Ranking Members Larsen, Titus Statements from Hearing to Examine the Right Sizing Federal Real Estate Portfolio
Washington, D.C. — The following are opening remarks, as prepared for delivery, from Ranking Member of the House Committee on Transportation and Infrastructure Rick Larsen (D-WA) and Ranking Member of the Subcommittee on Economic Development, Public Buildings, and Emergency Management Dina Titus (D-NV) during today’s hearing titled, “When the Lights Are On But No One’s Home: An Examination of Federal Office Space Utilization.”
More information on the hearing can be found here.
Ranking Member Larsen:
Thank you, Chairman Perry and Ranking Member Titus, for holding this important hearing on the utilization of federal office space.
“Managing federal real property” has been on GAO’s High-Risk list for 20 years. Access to capital, the lack of reliable real property data for decision-making, and a cumbersome process for disposing of excess and underutilized real estate has made it challenging for GSA to carry out its mission.
Obama-era “Freeze the Footprint” and “Reduce the Footprint” policies decreased the size of GSA’s portfolio from 8,925 leases to 7,760 leases and 194 million square feet to 180 million square feet. That’s great but I think it shows how difficult it is to dispose of property.
However, underutilization became even more widespread during the pandemic, even though eight federal agencies made limited reductions to the amount of space they lease.
As the COVID-19 emergency wound down, OMB required agencies to bring staff back into their offices and determine their future space requirements. But the in-office workforce has not returned to pre-pandemic levels due to increased and legitimate use of remote work.
In this environment—where agencies are unsure of their long-term space needs—GSA faces significant challenges. GSA must decide when to lease space or to increase its owned portfolio and move as many agencies as possible into that owned space.
These challenges present GSA with an opportunity to improve the size, quality, and utilization of the federal real estate portfolio.
I look forward to learning how GSA is mitigating the financial liability of vacant leased space. Whether GSA knows which of its buildings are cash positive and whether GSA has a list of buildings that should be disposed of over the next five years.
The Inflation Reduction Act (IRA) provides GSA with $250 million to convert facilities to high-performance green buildings. This is a great opportunity for GSA to build upon previous success in greening our federal facilities. However, we need to know which buildings GSA needs to keep.
I hope to hear from GSA today about how these funds are being used and whether the long-term viability and potential profitability of a building is considered when GSA makes investment decisions.
This hearing is an opportunity to begin discussions about what the federal real estate portfolio should look like in the future and how Congress can help GSA meet some of its challenges.
I look forward to hearing from today’s witnesses on how to right-size the federal real estate portfolio and to save taxpayer dollars. Thank you.
Ranking Member Titus:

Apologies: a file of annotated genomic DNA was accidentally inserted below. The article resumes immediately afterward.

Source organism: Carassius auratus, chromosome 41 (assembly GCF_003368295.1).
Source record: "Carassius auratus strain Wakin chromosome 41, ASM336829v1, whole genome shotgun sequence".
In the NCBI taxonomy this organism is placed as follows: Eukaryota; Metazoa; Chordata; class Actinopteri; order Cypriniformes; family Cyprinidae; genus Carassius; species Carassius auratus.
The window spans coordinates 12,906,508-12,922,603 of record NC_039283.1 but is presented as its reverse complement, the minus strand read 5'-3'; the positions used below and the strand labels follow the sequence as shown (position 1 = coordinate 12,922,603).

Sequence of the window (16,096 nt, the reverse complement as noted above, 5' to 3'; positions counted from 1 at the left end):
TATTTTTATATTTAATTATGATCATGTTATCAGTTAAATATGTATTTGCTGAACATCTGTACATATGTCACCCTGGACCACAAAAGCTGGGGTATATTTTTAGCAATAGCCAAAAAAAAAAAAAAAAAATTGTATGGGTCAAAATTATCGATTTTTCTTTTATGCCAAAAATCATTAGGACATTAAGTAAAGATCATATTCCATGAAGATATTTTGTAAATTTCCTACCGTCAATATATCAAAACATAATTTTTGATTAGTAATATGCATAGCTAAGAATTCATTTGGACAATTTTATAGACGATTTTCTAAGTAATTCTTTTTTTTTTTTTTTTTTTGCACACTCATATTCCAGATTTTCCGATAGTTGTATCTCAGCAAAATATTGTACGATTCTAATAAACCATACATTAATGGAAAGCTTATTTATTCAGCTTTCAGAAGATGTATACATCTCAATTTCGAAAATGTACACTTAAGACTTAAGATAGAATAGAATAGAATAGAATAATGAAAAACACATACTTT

Chairman Perry, thank you for having this hearing. And I thank our witnesses – Nina Albert, Commissioner of the General Services Administration’s Public Buildings Service, and David Marroni, Acting Director, Physical Infrastructure, at the Government Accountability Office (GAO), both of whom have participated in previous federal real estate hearings and roundtables hosted by this subcommittee.
Mr. Marroni, I am particularly appreciative of the time and effort that you and your staff have devoted to the topic that we are discussing today. Were it not for GAO’s 20 years of High-Risk Reports, Congress might not be aware of the challenges GSA has faced in maintaining its owned and leased portfolio.
With the expiration of the COVID-19 health emergency, the use of maximum telework for federal employees ended and OMB directed agencies to update their post-reentry plans. Agencies have begun responding to OMB’s direction, with the Department of Energy, the Environmental Protection Agency, the Federal Deposit Investment Corporation, the Department of Veterans affairs, the Federal Emergency Management Administration, the Department of Education, and the Treasury each publishing increased in-office work requirements.
But half of GSA’s almost 8,000 leases are expiring within the next three years and GSA has insufficient capital to repair and modernize the 1,500 buildings it owns.
While some Members of Congress may use this hearing as an opportunity to express their frustration about the use of remote and telework amongst federal agencies, the truth is that the General Services Administration (GSA) does not set federal work policies and does not have the authority to demand that federal employees return to their desks. The frequency of federal employees’ in-person work schedules varies widely and is often determined by department heads or supervisors. GSA provides real estate and real estate services to civilian agencies and helps agencies define their space requirements, but GSA does not establish or implement federal workforce policies.
And even though some agencies are sorting through their in-office policies, the truth is that we are still in the middle of a shift in the real estate market that could take decades to play out.
But we can’t wait decades. What does GSA need? Authority? Accountability? Funding? How can Congress help GSA during these confusing times?
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